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Atheists have found a home on Facebook, and they think they know the Bible. They claim to have discovered discrepancies in the Bible. One such atheist claims to have discovered how the resurrection accounts do not add up. Like the birth narratives in Matthew and Luke and other New Testament events, there are differences among the four resurrection accounts.
Biblical skeptics see these difference as incontrovertible evidence that the Bible is riddled with errors. I’d be willing to wager that if the birth and resurrection accounts agreed on every point, skeptics would claim that the writers colluded in some way.
Each gospel has a difference purpose, audience, and perspective. Luke explains his process:
Inasmuch as many have undertaken to compile an account of the things accomplished among us, just as they were handed down to us by those who from the beginning were eyewitnesses and servants of the word, it seemed fitting for me as well, having investigated everything carefully from the beginning, to write it out for you in consecutive order, most excellent Theophilus; so that you may know the exact truth about the things you have been taught (Luke 1:1–4).
The general purpose of the gospel writers is to get to the point of the story so that each gospel can stand on its own.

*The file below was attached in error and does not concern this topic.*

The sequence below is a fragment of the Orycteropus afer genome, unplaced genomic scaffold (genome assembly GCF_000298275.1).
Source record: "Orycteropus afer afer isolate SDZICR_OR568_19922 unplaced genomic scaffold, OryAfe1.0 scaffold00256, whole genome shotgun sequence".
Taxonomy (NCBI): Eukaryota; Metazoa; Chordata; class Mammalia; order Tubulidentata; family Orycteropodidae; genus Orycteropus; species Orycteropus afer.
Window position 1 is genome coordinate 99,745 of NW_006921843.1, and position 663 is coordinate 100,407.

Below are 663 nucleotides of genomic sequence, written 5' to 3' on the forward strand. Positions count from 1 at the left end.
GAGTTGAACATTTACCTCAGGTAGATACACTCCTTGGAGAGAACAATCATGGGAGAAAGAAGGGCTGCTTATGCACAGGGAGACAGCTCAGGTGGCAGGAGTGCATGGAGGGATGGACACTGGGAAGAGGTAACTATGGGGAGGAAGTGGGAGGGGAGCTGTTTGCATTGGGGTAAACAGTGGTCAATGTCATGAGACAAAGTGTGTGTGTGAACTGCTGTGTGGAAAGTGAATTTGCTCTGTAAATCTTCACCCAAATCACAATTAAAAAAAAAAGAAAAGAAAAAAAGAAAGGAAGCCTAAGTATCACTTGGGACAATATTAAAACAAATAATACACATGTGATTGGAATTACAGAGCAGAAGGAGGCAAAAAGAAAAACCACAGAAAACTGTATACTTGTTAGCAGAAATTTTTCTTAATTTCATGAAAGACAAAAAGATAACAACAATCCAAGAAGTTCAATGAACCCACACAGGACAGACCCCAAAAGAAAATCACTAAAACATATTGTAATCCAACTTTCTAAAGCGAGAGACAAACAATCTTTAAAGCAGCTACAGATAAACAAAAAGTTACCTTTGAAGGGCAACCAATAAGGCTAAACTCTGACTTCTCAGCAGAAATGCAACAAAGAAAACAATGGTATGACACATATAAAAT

When a FB atheist questioned the resurrection accounts, I noted that his claims of discrepancies had been answered numerous times over the years. It only took me ten seconds to find articles that dealt with the differences.
Here are some of them:
I used the following story before, but it bears repeating. Otto Scott, a journalist, editor, historian, and author of ten books, who coined the phrase “the silent majority,” was attracted to the gospel accounts of Jesus’ life because they didn’t agree on every point. Scott recounts how he became a Christian after reading the gospels.
Well, my wife was Christian and took our daughter to church all the time. I would attend out of courtesy. One night I was reading late and my little girl came out of the bedroom and wanted to know about this business of turning the other cheek. I had no idea where that idea came from but I thought it might be the Bible. I had a Bible in the house, of course, and I picked it up and read the Gospels—all four in one swoop. It was the [differences] in the testimony of these four different men that convinced me. As a reporter I had interviewed a lot of men, and I was on the crime beat at one point. I knew that if you get four men who tell you the same story they probably are colluding because no four men see the same thing the same way. One sees one significant element; one sees another. Although there was a close resemblance in the reporting of certain incidents in the Gospels, they were not identical. I was instantly convinced. I don’t think a person could have convinced me, but those varying contemporary histories did. 
This same atheist questioned the subject of Isaiah 53. Jews claim that the suffering servant refers to Jews/Israel while Christians argue that Jesus is the subject. The New Testament certainly sees Isaiah 53 as referring to Jesus since Isaiah 53:4 is quoted in Matthew 8:17: “that it might be fulfilled which was spoken by Isaiah the prophet, saying: ‘He Himself took our infirmities and bore our sicknesses.’”